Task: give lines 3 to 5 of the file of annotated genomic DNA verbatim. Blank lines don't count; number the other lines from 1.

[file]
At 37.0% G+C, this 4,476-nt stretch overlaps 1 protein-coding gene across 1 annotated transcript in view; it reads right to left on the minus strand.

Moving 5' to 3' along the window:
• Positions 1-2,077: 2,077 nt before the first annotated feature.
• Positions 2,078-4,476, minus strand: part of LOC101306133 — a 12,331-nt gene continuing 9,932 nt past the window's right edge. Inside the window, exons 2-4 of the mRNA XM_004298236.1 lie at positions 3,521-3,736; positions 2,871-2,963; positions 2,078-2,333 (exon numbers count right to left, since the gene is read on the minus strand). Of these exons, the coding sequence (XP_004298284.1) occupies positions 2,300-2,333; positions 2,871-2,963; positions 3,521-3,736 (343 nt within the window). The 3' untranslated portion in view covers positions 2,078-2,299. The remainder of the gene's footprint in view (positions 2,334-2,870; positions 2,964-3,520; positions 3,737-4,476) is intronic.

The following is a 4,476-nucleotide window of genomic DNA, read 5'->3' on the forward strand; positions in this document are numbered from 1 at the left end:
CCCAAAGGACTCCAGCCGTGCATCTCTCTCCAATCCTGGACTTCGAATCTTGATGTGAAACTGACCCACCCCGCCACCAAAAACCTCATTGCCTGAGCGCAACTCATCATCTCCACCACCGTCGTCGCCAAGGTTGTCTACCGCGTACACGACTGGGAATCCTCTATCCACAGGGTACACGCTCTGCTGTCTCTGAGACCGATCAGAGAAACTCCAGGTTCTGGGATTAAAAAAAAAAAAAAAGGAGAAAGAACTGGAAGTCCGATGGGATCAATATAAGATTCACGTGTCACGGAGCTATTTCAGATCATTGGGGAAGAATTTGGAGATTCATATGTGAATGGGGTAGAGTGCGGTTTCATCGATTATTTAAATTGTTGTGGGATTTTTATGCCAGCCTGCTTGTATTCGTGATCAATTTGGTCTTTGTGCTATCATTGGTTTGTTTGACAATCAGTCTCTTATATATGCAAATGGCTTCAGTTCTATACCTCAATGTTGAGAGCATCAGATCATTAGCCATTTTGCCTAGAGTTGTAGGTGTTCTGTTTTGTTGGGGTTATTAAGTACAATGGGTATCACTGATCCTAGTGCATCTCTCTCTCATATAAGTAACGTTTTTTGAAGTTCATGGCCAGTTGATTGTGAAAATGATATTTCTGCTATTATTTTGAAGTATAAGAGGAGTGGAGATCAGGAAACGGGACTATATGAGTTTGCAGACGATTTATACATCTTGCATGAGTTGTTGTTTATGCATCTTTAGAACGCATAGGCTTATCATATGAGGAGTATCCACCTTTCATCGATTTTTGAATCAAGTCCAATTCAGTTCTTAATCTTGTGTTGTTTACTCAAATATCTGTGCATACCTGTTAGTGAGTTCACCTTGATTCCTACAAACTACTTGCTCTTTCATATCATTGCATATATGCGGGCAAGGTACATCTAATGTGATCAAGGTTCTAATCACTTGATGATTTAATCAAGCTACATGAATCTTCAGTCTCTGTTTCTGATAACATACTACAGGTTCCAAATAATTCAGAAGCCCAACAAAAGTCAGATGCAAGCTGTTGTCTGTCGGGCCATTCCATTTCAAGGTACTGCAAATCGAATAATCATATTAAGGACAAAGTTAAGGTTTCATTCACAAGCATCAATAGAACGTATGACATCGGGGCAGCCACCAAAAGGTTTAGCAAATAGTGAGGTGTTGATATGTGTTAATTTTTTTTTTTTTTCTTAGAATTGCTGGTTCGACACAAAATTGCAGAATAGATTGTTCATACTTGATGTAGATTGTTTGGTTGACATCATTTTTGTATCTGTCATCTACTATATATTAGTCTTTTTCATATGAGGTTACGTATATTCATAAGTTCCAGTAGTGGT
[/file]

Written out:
• Positions 1-2,077: 2,077 nt before the first annotated feature.
• Positions 2,078-4,476, minus strand: part of LOC101306133 — a 12,331-nt gene continuing 9,932 nt past the window's right edge. Inside the window, exons 2-4 of the mRNA XM_004298236.1 lie at positions 3,521-3,736; positions 2,871-2,963; positions 2,078-2,333 (exon numbers count right to left, since the gene is read on the minus strand). Of these exons, the coding sequence (XP_004298284.1) occupies positions 2,300-2,333; positions 2,871-2,963; positions 3,521-3,736 (343 nt within the window). The 3' untranslated portion in view covers positions 2,078-2,299. The remainder of the gene's footprint in view (positions 2,334-2,870; positions 2,964-3,520; positions 3,737-4,476) is intronic.

The following is a 4,476-nucleotide window of genomic DNA, read 5'->3' on the forward strand; positions in this document are numbered from 1 at the left end: